On the basis of these arguments and more I've argued against age verification as a strategy since it was first proposed. Nonetheless, the Digital Economy Act became law last year and age verification will be enforced very soon – on 27th April in fact, if the announced deadline is upheld. In its current form, it's a hugely problematic policy. Not only is it poorly implemented, and full of ambiguities and inconsistencies, but there are well-documented concerns over privacy and security which must be taken seriously. I've outlined risks around data collection and storage, possible identity theft, data leaks or breaches, and malicious misuse of data for advertising or profiteering, to name a few – would you want a list of porn sites you have visited saved under your email address somewhere?

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Tags: age verification, AgeID, Digital Economy Act, freedom of expression, MindGeek, privacy, security, sex education, young people

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DCMS pass the buck on age verification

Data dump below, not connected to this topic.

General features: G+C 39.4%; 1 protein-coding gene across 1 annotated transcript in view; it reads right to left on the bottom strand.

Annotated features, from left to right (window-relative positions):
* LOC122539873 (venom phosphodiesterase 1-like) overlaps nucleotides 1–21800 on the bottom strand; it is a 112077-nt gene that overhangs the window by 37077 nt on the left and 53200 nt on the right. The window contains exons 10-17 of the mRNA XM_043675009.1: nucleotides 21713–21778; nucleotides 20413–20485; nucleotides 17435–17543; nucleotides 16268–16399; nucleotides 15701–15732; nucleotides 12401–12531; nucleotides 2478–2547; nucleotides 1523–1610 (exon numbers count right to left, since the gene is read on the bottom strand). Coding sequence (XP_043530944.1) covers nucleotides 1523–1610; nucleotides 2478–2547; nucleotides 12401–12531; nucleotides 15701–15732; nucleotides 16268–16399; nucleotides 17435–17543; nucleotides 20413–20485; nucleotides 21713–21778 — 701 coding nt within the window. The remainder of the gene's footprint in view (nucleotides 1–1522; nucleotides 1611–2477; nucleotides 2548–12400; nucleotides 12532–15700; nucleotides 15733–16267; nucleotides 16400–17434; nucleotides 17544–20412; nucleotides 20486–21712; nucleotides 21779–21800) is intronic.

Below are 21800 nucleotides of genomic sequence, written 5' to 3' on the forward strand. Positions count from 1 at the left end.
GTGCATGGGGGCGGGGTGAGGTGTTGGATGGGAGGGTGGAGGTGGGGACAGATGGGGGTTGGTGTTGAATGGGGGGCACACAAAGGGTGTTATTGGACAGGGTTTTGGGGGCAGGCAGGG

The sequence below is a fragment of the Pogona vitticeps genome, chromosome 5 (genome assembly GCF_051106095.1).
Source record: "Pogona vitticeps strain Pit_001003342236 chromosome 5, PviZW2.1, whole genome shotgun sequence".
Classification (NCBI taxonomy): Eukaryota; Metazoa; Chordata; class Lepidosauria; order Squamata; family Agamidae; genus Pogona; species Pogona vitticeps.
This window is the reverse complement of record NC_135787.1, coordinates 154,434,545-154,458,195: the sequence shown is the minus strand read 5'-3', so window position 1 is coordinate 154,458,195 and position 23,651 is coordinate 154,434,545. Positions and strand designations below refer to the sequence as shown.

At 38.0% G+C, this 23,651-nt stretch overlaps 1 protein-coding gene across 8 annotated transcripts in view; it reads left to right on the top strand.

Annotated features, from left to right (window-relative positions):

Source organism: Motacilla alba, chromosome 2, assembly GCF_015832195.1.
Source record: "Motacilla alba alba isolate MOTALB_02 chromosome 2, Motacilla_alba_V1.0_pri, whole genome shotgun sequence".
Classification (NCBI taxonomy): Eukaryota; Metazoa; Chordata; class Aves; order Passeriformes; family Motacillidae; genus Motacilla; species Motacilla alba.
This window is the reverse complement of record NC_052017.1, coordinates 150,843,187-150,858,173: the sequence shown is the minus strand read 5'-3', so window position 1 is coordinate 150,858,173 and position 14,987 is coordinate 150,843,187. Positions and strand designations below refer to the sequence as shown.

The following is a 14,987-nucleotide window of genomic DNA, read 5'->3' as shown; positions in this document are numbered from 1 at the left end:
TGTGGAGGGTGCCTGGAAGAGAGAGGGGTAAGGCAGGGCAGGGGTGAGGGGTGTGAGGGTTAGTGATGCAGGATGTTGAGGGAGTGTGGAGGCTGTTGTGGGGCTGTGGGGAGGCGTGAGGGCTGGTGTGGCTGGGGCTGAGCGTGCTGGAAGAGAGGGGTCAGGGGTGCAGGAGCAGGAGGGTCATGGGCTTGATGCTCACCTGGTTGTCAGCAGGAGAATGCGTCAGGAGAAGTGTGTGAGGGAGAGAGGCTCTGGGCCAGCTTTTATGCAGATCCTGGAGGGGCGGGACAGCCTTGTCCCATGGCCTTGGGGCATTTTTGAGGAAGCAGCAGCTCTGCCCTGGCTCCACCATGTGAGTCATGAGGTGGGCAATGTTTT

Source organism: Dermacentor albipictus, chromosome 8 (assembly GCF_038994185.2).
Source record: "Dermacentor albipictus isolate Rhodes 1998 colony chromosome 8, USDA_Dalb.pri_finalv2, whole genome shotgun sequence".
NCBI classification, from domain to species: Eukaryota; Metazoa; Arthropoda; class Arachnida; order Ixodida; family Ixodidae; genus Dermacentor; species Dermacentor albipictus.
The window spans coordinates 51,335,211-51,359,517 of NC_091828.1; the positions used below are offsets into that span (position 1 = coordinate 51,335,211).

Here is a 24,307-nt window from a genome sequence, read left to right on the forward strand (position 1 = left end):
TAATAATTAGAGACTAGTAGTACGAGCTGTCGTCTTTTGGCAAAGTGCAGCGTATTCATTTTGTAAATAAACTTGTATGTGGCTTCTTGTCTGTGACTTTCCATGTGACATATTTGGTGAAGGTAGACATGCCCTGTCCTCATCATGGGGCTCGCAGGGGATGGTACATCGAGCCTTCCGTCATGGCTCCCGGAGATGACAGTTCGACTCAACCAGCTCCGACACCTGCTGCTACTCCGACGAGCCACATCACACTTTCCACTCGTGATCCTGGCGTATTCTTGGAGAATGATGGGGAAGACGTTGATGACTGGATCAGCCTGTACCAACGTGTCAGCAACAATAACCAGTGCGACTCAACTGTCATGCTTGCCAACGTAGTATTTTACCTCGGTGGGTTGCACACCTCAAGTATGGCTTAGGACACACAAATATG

Posted at 16:00 on 9 Jan 2018 by Pandora / Blake

Queer porn maker infiltrating Parliament: Pandora Blake visits the DCMS

Before Christmas I met the DCMS to talk to them about age verification, and try and get some answers out of them. Here's what I learned.

Who will have to comply?

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Tags: age verification, audio, BBFC, DCMS, Digital Economy Act, freedom of expression, freedom of speech, MindGeek, privacy, security

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Questions for the DCMS

Posted at 17:00 on 20 Dec 2017 by Pandora / Blake

How to get a meeting with the DCMS

I was recently invited to meet with the Department of Digital, Culture, Media and Sport (DCMS) to discuss age verification.

I've been trying for a while to make this conversation happen. I'd previously connected with a couple of different members of the Child Internet Safety Team, the group responsible for implementing age verificiation - and then they moved onto other roles, leaving me without any active contacts. I first met with different representatives in collaboration with the UK Adult Producers trade association (UKAP), with the Open Rights Group - and more briefly at events organised by UKAP and the Adult Provider Network. Twice I was given email addresses and told to keep in touch, only to then have my emails ignored. No doubt they're busy people.

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Tags: age verification, DCMS, freedom of expression, freedom of speech, MindGeek, privacy, security

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What's your porn identity?